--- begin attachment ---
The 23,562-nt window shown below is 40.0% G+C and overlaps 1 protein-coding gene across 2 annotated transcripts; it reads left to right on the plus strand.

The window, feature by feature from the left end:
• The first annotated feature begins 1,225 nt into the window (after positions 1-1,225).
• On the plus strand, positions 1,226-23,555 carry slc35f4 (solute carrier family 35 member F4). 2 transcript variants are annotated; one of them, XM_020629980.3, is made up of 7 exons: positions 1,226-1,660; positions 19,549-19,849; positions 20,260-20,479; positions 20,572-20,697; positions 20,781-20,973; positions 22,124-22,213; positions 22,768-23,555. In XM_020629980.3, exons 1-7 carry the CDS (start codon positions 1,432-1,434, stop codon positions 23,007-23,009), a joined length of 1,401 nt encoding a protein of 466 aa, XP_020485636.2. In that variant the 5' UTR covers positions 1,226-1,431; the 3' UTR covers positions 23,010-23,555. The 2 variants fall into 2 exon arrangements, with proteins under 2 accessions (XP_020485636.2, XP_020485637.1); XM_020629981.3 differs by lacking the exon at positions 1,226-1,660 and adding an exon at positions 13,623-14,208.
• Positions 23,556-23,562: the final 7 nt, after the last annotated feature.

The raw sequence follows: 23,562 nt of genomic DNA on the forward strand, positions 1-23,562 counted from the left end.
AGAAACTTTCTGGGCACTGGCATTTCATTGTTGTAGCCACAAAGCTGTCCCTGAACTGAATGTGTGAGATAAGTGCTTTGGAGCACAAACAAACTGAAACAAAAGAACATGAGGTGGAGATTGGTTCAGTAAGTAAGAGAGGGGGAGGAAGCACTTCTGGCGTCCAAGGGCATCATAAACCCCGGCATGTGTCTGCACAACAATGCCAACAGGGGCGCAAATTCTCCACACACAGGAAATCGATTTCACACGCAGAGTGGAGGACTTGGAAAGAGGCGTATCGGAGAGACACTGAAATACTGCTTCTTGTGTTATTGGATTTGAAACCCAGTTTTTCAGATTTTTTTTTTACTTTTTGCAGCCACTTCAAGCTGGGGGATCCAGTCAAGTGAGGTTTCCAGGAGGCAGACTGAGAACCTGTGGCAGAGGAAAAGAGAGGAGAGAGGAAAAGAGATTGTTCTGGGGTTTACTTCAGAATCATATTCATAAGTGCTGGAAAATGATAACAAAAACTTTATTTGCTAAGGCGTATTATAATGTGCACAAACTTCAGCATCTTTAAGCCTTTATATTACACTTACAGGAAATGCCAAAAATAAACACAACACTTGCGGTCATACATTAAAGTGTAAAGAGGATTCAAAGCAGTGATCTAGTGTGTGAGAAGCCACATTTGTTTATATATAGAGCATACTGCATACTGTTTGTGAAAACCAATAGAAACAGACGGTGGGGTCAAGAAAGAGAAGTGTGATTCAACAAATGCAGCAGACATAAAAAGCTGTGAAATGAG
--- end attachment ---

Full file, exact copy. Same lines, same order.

The 23,562-nt window shown below is 40.0% G+C and overlaps 1 protein-coding gene across 2 annotated transcripts; it reads left to right on the plus strand.

The window, feature by feature from the left end:
• The first annotated feature begins 1,225 nt into the window (after positions 1-1,225).
• On the plus strand, positions 1,226-23,555 carry slc35f4 (solute carrier family 35 member F4). 2 transcript variants are annotated; one of them, XM_020629980.3, is made up of 7 exons: positions 1,226-1,660; positions 19,549-19,849; positions 20,260-20,479; positions 20,572-20,697; positions 20,781-20,973; positions 22,124-22,213; positions 22,768-23,555. In XM_020629980.3, exons 1-7 carry the CDS (start codon positions 1,432-1,434, stop codon positions 23,007-23,009), a joined length of 1,401 nt encoding a protein of 466 aa, XP_020485636.2. In that variant the 5' UTR covers positions 1,226-1,431; the 3' UTR covers positions 23,010-23,555. The 2 variants fall into 2 exon arrangements, with proteins under 2 accessions (XP_020485636.2, XP_020485637.1); XM_020629981.3 differs by lacking the exon at positions 1,226-1,660 and adding an exon at positions 13,623-14,208.
• Positions 23,556-23,562: the final 7 nt, after the last annotated feature.

The raw sequence follows: 23,562 nt of genomic DNA on the forward strand, positions 1-23,562 counted from the left end.
AGAAACTTTCTGGGCACTGGCATTTCATTGTTGTAGCCACAAAGCTGTCCCTGAACTGAATGTGTGAGATAAGTGCTTTGGAGCACAAACAAACTGAAACAAAAGAACATGAGGTGGAGATTGGTTCAGTAAGTAAGAGAGGGGGAGGAAGCACTTCTGGCGTCCAAGGGCATCATAAACCCCGGCATGTGTCTGCACAACAATGCCAACAGGGGCGCAAATTCTCCACACACAGGAAATCGATTTCACACGCAGAGTGGAGGACTTGGAAAGAGGCGTATCGGAGAGACACTGAAATACTGCTTCTTGTGTTATTGGATTTGAAACCCAGTTTTTCAGATTTTTTTTTTACTTTTTGCAGCCACTTCAAGCTGGGGGATCCAGTCAAGTGAGGTTTCCAGGAGGCAGACTGAGAACCTGTGGCAGAGGAAAAGAGAGGAGAGAGGAAAAGAGATTGTTCTGGGGTTTACTTCAGAATCATATTCATAAGTGCTGGAAAATGATAACAAAAACTTTATTTGCTAAGGCGTATTATAATGTGCACAAACTTCAGCATCTTTAAGCCTTTATATTACACTTACAGGAAATGCCAAAAATAAACACAACACTTGCGGTCATACATTAAAGTGTAAAGAGGATTCAAAGCAGTGATCTAGTGTGTGAGAAGCCACATTTGTTTATATATAGAGCATACTGCATACTGTTTGTGAAAACCAATAGAAACAGACGGTGGGGTCAAGAAAGAGAAGTGTGATTCAACAAATGCAGCAGACATAAAAAGCTGTGAAATGAG